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Archive for the tag “tax”

UK Housing Prices & Inheritance

The Governor of The Bank of England has again warned of the risk to our faltering small recovery and of the need to build more houses or the increasing likely hood of raising interest rates to dampen down house price inflation. Also in the news is the widening gap between the rich and the relatively poor.

Political attention is likely to focus on the house price boom because for politicians this is the easy option but this is allied to increasing inequality of not just wealth but also inequality of opportunity. The main cause of inequality is inheritance and if this were tackled the housing inflation problem would largely solve itself. Many of the last generation bought homes at more or less sensible prices and have seen their value increase many times over the general inflation rates, an increase that is not earned. When they perhaps down size or die they can pass on to their children large sums which their offspring can use to buy their own homes; homes that without this unearned windfall they could not otherwise contemplate. This of course helps to both maintain and fan the fires of house inflation.

In addition to passing on their inflated homes, the wealthy also can afford to give their children the best start in life with all the advantages that money can bring and bequeath their accumulated funds that enable the offspring to acquire even more and so the cycle continues. Apart from a few exceptional individuals the poor will remain poor and indeed, become even more deprived as wealth becomes more concentrated in the hands of a small minority. The result of this imbalance is that the nation as a whole will lose out on ideas, businesses and social benefits due to the suppression of the less well off who cannot make or even recognise the best use of their talents or from lack of capital to advance their ideas.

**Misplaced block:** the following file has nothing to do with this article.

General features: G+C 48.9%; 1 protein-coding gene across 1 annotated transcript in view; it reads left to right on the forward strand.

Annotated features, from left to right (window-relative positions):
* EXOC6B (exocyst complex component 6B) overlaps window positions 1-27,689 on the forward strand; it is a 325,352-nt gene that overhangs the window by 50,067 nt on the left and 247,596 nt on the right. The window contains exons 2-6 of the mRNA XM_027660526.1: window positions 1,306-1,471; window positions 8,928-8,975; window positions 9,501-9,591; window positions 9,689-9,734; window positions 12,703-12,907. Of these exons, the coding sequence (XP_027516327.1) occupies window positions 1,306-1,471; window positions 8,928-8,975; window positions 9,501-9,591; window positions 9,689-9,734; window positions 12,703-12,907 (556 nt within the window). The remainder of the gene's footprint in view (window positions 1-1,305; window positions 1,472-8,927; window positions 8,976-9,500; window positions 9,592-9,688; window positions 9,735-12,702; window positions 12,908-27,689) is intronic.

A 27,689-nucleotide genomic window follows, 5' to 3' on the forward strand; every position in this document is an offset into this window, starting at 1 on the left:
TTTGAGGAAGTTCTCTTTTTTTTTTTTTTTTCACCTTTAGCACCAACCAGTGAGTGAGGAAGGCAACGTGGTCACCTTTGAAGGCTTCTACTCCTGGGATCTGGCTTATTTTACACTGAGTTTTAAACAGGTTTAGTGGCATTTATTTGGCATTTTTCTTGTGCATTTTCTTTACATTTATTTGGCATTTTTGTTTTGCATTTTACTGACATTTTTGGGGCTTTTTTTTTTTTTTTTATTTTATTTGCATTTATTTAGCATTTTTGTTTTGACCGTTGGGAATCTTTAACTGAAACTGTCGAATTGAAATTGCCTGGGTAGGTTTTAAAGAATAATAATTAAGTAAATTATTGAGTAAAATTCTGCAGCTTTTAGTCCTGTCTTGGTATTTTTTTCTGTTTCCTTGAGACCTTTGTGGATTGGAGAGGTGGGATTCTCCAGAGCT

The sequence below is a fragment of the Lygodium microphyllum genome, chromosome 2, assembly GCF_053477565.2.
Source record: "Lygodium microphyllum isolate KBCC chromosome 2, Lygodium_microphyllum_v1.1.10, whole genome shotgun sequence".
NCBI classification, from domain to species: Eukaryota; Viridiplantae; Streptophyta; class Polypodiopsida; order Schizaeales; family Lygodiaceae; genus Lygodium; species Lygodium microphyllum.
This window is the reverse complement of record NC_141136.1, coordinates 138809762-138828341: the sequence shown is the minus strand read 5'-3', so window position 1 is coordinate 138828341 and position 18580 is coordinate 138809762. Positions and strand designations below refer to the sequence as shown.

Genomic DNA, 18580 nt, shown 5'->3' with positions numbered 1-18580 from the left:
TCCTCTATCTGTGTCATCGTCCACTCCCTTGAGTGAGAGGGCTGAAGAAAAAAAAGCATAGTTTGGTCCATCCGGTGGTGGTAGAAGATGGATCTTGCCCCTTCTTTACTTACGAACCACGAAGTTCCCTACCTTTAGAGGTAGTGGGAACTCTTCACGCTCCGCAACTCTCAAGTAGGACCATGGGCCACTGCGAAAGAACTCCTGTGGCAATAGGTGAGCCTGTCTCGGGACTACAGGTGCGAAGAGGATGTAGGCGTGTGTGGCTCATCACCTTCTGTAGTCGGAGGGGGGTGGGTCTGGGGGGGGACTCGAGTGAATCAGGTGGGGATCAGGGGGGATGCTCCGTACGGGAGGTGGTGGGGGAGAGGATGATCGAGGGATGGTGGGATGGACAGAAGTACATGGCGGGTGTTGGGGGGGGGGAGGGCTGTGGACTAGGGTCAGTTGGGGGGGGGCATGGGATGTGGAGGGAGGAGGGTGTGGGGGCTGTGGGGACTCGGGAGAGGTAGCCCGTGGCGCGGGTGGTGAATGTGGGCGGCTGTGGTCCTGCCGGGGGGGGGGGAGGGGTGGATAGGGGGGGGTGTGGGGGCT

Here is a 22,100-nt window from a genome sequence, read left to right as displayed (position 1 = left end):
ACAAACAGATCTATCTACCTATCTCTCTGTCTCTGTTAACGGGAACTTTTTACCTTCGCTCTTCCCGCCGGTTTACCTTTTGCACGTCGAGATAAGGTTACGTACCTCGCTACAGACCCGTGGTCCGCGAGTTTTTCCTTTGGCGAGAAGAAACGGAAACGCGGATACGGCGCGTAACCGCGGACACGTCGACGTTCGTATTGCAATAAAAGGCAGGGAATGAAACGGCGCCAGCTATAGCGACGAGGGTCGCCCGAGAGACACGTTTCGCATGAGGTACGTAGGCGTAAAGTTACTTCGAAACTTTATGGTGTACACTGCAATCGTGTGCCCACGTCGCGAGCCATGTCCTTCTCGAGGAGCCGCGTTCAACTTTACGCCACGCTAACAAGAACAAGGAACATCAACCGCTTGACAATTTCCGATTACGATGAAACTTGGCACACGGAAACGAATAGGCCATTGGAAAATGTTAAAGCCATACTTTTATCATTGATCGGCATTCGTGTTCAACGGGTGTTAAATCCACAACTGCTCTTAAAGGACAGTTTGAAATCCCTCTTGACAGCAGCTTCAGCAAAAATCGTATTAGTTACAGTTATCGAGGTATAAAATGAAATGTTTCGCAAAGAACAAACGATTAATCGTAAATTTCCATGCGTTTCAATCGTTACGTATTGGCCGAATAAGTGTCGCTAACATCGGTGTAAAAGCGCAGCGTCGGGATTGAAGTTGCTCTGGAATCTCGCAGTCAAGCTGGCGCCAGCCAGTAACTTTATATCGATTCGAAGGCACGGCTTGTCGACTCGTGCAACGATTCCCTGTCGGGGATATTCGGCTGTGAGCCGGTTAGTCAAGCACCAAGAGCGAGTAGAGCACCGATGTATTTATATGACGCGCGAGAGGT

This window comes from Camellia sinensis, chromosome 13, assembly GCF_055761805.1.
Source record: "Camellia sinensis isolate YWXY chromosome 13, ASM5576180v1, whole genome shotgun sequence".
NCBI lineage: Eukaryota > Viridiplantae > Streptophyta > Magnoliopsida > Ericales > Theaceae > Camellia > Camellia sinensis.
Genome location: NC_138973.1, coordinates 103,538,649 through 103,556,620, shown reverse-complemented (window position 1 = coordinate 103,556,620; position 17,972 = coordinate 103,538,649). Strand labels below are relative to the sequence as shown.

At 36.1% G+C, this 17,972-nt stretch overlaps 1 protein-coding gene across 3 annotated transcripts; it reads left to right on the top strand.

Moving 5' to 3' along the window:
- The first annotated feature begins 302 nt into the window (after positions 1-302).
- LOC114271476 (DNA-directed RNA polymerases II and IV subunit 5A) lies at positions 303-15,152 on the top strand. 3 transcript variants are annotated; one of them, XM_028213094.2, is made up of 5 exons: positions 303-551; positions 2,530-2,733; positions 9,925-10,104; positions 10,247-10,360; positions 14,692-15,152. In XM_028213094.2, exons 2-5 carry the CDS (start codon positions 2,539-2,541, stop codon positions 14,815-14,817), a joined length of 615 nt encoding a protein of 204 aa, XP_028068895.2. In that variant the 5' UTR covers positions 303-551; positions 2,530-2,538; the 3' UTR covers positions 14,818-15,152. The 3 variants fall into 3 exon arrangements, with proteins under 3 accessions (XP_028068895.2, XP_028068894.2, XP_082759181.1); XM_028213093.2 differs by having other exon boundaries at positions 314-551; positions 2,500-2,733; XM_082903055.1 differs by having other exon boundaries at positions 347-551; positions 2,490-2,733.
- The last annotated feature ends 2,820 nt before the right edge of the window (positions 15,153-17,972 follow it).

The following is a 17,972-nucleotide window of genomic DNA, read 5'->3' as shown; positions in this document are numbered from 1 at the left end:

What we need, but is at present anyway, unlikely to be done, is a strong inheritance tax which some may say is even punitive. If someone builds up huge wealth there is no reason that he/she should not enjoy a rich lifestyle for as long as they live but equally there is no reason why their children should continue to enjoy that lifestyle simply by being born into that family. Money raised from this taxation could then be used to improve the conditions of the many and provide start up funding for brilliant new ideas and enterprises.

There would be many arguments against a firm inheritance tax and it’s implementation would be difficult but not impossible. How it could be done is what we pay politicians for.

 

 

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The Cameron Cancer

Would you pay £47.51 for a chicken? Of course not! If the cost of chickens had increased at the same rate the same rate as house rentals over the last 30 years that is what you’d be paying.

A majority of people believe that benefits should be cut, they have swallowed the Tory lies. Housing benefit rose by £1 billion last year and you are lead to believe that it went to the lazy workshy or to single mothers or to drug addicts. In fact 98% went to people who are actually in work! The continuing shortage of housing and landlords greedily ripping off the State are the reasons behind this incredible increase; to cut benefits is to tackle the problem from completely the wrong end.

Cameron’s answer is to compel thousands of our fellow citizens to move hundreds of miles from their homes, their friends and families, and to drag children away from their schools. Under 25’s to be forced to go home to their parents after further education or training rather than starting employment (if they can find any) on low wages because they simply can’t afford a roof over their head. This is the economics of the madhouse.